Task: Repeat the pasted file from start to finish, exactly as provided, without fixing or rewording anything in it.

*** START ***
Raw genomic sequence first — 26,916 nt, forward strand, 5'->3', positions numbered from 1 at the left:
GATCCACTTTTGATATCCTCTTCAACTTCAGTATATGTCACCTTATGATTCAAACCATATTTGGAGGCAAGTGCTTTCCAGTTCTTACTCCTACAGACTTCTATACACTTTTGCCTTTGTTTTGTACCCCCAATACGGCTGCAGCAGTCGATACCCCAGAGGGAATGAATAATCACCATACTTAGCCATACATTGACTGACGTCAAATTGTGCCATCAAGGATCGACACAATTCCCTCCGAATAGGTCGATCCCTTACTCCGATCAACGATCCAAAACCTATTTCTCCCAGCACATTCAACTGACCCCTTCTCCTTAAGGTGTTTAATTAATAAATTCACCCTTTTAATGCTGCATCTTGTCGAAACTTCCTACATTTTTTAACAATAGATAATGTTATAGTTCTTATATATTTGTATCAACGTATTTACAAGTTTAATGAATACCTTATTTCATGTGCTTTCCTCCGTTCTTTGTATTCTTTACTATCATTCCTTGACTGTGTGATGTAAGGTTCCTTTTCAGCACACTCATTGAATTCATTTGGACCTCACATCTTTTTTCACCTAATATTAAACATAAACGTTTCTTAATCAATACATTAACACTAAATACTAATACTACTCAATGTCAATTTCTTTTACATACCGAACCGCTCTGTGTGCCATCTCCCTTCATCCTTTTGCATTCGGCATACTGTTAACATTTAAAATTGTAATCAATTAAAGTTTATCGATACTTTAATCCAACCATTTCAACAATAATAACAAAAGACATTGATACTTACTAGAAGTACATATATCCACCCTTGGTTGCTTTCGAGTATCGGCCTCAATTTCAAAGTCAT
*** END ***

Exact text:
Raw genomic sequence first — 26,916 nt, forward strand, 5'->3', positions numbered from 1 at the left:
GATCCACTTTTGATATCCTCTTCAACTTCAGTATATGTCACCTTATGATTCAAACCATATTTGGAGGCAAGTGCTTTCCAGTTCTTACTCCTACAGACTTCTATACACTTTTGCCTTTGTTTTGTACCCCCAATACGGCTGCAGCAGTCGATACCCCAGAGGGAATGAATAATCACCATACTTAGCCATACATTGACTGACGTCAAATTGTGCCATCAAGGATCGACACAATTCCCTCCGAATAGGTCGATCCCTTACTCCGATCAACGATCCAAAACCTATTTCTCCCAGCACATTCAACTGACCCCTTCTCCTTAAGGTGTTTAATTAATAAATTCACCCTTTTAATGCTGCATCTTGTCGAAACTTCCTACATTTTTTAACAATAGATAATGTTATAGTTCTTATATATTTGTATCAACGTATTTACAAGTTTAATGAATACCTTATTTCATGTGCTTTCCTCCGTTCTTTGTATTCTTTACTATCATTCCTTGACTGTGTGATGTAAGGTTCCTTTTCAGCACACTCATTGAATTCATTTGGACCTCACATCTTTTTTCACCTAATATTAAACATAAACGTTTCTTAATCAATACATTAACACTAAATACTAATACTACTCAATGTCAATTTCTTTTACATACCGAACCGCTCTGTGTGCCATCTCCCTTCATCCTTTTGCATTCGGCATACTGTTAACATTTAAAATTGTAATCAATTAAAGTTTATCGATACTTTAATCCAACCATTTCAACAATAATAACAAAAGACATTGATACTTACTAGAAGTACATATATCCACCCTTGGTTGCTTTCGAGTATCGGCCTCAATTTCAAAGTCAT